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Faculty & Staff Honors

Faculty & Staff Honors

Florida International Researcher Receives NIH Grant to Study Drinking and Driving Trajectories of Recent Latino Immigrants

Dr. Mariana Sanchez, an assistant professor in the department of health promotion and disease prevention at Florida International University Robert Stempel College of Public Health and Social Work, received a $2.38 million grant from the National Institutes of Health’s (NIH) National Institute for Alcohol Abuse and Alcoholism (NIAAA).

[Photo: Dr. Mariana Sanchez]

The five-year study will be conducted in collaboration with her co-principal investigator Dr. Eduardo Romano, a senior research scientist with the Pacific Institute for Research and Evaluation (PIRE), and will examine drinking and driving trajectories of Latino immigrants during their initial years in the U.S.

Their work is informed by previous research conducted at FIU Stempel College’s Center for Research of U.S. Latino’s HIV/AIDS and Drug Abuse (CRUSADA). Preliminary data suggest that many factors contribute to alcohol use trajectories among recent Latino immigrants (E.g., documentation status as well as demographic and sociocultural determinants).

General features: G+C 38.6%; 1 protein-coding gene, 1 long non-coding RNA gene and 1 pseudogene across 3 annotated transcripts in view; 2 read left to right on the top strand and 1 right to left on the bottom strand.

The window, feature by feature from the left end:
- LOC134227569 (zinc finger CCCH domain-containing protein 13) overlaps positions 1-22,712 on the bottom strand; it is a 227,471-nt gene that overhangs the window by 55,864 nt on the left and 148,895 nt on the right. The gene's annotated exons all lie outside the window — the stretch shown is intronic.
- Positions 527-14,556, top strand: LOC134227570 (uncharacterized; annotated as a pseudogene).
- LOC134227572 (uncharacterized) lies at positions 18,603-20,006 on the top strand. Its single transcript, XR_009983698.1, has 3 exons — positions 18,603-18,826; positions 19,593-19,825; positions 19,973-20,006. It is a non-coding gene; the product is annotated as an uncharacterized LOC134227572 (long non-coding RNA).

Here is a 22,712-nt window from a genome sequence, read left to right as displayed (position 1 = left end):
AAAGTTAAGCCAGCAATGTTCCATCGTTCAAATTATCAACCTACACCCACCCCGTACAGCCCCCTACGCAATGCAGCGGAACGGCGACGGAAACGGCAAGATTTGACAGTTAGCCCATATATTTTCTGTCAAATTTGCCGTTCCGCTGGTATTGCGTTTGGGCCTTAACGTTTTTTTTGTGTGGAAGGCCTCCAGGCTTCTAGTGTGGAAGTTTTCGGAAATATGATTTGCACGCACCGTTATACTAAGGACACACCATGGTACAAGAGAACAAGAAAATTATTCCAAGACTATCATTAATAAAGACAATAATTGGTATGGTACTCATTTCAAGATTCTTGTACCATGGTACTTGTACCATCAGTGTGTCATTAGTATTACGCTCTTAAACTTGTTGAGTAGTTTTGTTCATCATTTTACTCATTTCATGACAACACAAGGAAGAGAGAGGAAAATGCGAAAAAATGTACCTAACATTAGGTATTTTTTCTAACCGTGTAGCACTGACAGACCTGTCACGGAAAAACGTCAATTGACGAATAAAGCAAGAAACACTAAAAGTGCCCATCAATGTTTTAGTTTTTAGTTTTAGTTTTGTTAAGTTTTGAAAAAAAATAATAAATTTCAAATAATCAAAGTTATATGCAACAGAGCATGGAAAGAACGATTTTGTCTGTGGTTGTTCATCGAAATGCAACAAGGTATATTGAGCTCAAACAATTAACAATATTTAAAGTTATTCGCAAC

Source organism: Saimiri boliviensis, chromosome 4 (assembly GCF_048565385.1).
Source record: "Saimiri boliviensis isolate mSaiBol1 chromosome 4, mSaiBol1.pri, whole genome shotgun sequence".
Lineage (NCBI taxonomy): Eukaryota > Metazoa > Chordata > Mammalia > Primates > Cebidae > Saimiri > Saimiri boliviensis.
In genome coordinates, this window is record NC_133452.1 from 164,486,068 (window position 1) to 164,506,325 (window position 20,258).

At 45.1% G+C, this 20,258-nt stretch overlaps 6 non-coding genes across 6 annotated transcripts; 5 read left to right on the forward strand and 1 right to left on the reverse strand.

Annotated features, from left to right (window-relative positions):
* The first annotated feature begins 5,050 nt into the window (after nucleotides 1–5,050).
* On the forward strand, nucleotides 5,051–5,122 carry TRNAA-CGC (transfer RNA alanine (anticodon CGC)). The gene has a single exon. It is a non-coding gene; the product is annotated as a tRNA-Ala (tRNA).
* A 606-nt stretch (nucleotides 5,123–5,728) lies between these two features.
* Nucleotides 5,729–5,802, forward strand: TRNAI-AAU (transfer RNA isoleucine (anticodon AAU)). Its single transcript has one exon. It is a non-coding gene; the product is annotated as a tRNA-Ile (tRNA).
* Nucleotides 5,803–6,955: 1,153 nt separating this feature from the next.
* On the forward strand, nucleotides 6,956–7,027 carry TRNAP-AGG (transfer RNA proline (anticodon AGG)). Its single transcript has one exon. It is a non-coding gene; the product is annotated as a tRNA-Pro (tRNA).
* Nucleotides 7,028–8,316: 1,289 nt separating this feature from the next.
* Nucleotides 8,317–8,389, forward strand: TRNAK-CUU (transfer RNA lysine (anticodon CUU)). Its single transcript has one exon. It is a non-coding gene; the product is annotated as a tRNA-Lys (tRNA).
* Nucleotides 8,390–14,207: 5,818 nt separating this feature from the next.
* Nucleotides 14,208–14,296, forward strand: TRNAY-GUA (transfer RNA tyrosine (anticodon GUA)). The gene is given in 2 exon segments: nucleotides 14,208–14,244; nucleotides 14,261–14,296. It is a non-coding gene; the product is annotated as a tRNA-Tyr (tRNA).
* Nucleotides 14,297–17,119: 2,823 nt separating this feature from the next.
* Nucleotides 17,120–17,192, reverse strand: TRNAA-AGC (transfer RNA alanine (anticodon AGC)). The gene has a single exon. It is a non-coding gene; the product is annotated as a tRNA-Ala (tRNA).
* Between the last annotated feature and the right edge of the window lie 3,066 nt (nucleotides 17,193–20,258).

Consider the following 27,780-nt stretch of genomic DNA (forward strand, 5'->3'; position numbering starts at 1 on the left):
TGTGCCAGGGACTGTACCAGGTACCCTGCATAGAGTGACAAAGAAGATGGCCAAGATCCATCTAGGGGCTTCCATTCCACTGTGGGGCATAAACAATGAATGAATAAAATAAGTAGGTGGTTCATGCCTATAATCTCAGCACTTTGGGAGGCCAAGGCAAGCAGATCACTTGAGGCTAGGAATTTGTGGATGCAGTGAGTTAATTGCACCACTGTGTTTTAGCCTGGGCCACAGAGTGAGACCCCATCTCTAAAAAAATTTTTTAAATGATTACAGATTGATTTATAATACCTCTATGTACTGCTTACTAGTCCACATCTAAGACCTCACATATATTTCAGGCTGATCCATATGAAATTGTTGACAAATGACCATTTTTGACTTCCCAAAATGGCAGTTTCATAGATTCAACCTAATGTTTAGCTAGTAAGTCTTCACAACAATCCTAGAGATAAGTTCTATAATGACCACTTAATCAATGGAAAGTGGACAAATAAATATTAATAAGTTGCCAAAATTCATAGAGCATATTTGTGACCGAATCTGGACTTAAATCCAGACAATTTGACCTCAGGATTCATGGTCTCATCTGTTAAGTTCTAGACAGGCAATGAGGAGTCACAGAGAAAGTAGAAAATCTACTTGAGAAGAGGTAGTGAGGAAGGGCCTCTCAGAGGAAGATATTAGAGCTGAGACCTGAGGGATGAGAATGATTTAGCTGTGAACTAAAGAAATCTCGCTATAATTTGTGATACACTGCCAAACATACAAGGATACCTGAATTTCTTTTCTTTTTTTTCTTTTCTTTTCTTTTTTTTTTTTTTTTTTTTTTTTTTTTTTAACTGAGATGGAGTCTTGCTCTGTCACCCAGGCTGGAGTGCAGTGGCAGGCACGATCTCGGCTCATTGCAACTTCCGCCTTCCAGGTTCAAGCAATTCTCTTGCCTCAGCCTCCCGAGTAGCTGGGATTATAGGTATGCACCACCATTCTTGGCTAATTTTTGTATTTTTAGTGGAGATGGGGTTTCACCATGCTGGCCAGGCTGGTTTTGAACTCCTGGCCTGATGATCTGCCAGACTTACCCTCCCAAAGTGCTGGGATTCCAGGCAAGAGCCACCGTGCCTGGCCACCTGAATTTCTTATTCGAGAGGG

The previously funded R21 grant was a smaller exploratory study led by Dr. Mario De La Rosa, CRUSADA’s director and professor in Stempel College’s School of Social Work, and it was the catalyst to this five-year R01 (funded through 2023 by NIAAA grant 1R01AA025720-01A1).

Studies of crash data have consistently shown an over-involvement of Latinos in alcohol-related accidents: 42 percent of fatally injured Latino drivers had blood alcohol levels over .08 g/dl when compared to 29 percent of fatally injured non-Latino/White drivers.

These disparities may be intensified by a failure to recognize the impairing effects of alcohol on psychomotor abilities and the perceived low-risk of being prosecuted by law enforcement for drinking and driving.

With that said, the period before and shortly after immigration is a time of stress and there are subsequent changes in alcohol use and driving patterns, which could affect DUI rates upon arrival and potentially influence DUI behaviors over time.

The intention is to understand the environmental, demographic and sociocultural factors influencing the early adoption of DUI trajectories. The researchers will use this knowledge to generate a culturally relevant intervention strategy with an expert panel and focus groups in a concerted effort to prevent drinking and driving amongst this population.